This report presents a ‘deep dive’ into the implementation and outcomes of the NHS Health Check Programme across Kent and Medway.
Kent County Council’s Director of Public Health introduced the report which presented a detailed review of the implementation and outcomes of the NHS Health Check Programme in Kent and Medway. It was explained to the Joint Board that the Health Check was a national cardiovascular screening programme which sought to assess an individual’s risk of developing cardiovascular disease and take appropriate action where required.
Local Authorities had a statutory obligation to offer an NHS Health Check to 100% of eligible people over a period of five years and seek continuous improvement in the number of people having an NHS Health Check each year. Public Health England (PHE) aspired to achieve a national take up rate in the region of 75% of the eligible population receiving a health check once every 5 years. The overall Kent and Medway performance was set out at paragraph 3.19 of the report.
It was emphasised that the NHS Health Check Programme was a critical element of the prevention workstream because it aimed to prevent diseases with a cardiovascular component such as heart disease, stroke, type 2 diabetes, as well as dementia and, in general, prevent people progressing to frailty. The programme also provided a significant opportunity to address health inequality and reduce early death.
The Joint Board was advised that Kent and Medway had invited the whole eligible cohort. He explained that the focus now needed to be on how individuals could be encouraged take up the offer of a Health Check and ensuring that GPs undertake the necessary diagnostic work, referring individuals to the appropriate lifestyle support to manage their health risk.
In response to a question regarding the services available for individuals aged 75 and over, above the upper threshold of eligibility, and a question asking how routine health testing could be normalised at earlier age, i.e. below the age of 40, the lower threshold for eligibility, the Joint Board was advised that the age range was nationally mandated. With respect to the query on the upper threshold, Kent County Council’s Director of Public Health considered that at the age of 70 most individuals would already be on the GP register and therefore likely to be receiving adequate support. Referring to the prevalence of cardiovascular disease in the poorest communities, he explained that with respect to the lower threshold, starting Health Checks at the age of 40 would provide two opportunities to provide health interventions (it was noted that in disadvantaged communities healthy life expectancy was as low as age 52). He expressed a view that for some populations where the cardiovascular risk was high, the age range should be lowered. However, he noted that the challenge in this respect would be affordability.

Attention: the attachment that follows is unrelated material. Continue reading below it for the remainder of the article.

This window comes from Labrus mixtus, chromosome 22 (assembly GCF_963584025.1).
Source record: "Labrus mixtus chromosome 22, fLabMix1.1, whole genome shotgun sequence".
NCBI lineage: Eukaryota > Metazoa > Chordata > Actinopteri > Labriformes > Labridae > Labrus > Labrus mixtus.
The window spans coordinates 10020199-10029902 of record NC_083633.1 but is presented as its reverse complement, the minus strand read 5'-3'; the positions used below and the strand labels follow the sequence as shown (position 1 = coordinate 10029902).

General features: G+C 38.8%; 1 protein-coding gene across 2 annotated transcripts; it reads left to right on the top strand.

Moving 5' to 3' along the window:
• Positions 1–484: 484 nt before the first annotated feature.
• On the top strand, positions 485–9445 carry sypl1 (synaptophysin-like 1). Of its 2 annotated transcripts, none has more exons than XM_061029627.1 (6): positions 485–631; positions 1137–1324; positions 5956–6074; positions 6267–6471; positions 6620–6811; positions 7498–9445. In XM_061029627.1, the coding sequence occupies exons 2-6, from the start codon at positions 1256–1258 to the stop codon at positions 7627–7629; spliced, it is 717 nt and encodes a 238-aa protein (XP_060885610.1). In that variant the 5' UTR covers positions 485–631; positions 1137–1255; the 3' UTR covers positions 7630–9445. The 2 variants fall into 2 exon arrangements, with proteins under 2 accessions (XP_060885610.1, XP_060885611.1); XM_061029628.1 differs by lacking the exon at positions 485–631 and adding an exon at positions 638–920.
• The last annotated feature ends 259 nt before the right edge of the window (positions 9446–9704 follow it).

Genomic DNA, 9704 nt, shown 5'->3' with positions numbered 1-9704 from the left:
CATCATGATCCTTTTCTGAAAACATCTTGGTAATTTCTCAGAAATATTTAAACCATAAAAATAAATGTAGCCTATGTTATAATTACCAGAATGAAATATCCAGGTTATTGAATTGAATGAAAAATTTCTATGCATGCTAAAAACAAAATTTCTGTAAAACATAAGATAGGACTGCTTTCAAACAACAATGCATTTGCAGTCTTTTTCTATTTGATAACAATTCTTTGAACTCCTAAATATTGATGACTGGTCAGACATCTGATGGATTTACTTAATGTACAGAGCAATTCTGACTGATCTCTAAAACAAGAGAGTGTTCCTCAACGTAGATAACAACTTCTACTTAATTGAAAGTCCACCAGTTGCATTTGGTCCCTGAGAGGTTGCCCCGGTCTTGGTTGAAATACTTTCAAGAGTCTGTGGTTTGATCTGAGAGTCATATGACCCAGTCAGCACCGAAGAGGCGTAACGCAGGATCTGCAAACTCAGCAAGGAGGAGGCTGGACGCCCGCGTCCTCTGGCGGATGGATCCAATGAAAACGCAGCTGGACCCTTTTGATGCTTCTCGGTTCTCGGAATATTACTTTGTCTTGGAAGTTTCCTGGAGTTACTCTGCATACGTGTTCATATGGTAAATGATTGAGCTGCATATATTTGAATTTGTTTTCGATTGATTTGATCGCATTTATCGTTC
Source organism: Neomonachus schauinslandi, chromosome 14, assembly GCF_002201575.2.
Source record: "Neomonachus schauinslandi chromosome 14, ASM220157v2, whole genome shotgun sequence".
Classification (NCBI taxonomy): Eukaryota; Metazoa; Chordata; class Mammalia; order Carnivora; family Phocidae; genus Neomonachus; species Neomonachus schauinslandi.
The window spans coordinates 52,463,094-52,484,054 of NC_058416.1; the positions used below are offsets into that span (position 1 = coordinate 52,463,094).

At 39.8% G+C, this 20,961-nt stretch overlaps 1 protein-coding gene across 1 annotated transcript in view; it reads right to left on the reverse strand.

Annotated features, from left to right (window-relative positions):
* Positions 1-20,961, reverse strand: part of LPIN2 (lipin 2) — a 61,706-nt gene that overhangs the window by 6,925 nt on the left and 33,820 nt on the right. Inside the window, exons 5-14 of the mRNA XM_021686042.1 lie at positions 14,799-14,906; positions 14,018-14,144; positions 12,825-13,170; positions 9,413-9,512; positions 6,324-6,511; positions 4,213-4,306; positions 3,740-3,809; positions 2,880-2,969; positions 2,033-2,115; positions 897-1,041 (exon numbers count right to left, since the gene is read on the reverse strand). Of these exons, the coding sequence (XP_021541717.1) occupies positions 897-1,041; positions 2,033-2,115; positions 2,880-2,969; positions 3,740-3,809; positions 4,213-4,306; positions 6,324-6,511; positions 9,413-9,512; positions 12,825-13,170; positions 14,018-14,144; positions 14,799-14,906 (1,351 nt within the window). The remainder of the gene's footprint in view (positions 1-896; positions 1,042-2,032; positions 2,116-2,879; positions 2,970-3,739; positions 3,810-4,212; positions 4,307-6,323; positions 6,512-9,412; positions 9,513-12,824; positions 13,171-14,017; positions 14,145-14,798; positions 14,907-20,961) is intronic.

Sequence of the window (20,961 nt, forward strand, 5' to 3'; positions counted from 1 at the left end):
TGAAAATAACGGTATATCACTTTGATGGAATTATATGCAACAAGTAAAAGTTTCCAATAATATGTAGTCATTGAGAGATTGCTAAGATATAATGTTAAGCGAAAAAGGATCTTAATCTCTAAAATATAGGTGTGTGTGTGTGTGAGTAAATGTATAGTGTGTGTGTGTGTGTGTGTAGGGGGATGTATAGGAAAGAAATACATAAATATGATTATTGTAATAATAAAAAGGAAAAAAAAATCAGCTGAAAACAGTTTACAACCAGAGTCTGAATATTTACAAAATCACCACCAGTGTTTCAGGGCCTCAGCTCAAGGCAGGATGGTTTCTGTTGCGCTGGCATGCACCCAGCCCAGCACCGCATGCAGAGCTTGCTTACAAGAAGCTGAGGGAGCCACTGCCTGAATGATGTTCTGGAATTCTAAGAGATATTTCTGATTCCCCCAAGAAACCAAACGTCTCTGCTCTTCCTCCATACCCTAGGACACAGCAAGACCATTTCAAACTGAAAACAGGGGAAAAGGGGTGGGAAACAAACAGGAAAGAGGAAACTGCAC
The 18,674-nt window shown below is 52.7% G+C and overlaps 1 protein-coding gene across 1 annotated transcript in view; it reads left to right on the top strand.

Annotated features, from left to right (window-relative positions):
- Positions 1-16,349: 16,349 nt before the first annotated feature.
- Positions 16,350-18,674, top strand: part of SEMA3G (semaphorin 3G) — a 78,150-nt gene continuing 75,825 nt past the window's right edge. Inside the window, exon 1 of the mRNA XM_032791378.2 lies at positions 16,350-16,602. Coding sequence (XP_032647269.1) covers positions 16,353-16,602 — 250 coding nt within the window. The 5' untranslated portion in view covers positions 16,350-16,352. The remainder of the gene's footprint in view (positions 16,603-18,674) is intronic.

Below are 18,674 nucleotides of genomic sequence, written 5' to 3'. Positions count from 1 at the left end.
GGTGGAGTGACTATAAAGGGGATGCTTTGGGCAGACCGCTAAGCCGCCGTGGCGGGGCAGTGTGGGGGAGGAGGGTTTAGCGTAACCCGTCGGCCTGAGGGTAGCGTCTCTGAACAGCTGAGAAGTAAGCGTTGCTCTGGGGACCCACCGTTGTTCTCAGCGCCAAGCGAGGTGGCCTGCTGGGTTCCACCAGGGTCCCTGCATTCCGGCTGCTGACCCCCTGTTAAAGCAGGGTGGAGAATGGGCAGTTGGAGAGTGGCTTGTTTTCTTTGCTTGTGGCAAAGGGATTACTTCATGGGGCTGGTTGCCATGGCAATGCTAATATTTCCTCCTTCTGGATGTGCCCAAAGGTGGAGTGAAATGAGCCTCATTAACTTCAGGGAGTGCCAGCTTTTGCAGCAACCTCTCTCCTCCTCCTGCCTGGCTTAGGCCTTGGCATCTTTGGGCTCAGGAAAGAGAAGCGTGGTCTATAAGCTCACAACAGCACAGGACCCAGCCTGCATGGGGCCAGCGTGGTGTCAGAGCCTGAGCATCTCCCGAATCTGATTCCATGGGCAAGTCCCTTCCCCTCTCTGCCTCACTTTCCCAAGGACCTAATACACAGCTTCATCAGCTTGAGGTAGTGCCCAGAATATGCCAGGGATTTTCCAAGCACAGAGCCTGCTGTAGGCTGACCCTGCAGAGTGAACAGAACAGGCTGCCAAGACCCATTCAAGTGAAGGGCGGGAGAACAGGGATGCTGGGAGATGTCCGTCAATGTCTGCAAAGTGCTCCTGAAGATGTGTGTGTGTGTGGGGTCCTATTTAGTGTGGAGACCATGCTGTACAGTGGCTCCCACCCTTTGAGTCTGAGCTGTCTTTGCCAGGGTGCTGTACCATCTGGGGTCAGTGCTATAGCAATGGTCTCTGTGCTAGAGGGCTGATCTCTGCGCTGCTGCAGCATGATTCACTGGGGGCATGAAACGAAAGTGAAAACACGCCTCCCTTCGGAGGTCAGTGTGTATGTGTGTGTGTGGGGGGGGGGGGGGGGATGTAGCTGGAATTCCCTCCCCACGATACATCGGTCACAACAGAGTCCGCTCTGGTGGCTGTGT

A Member commented that Health Checks had a positive impact on the health of an individual and were cost effective for the health service in the long term as ill health was prevented. As result, it was considered that this was a useful argument to lower the age threshold. With respect to the upper threshold, the Member commented that clarity was needed on support available to individuals aged over 75.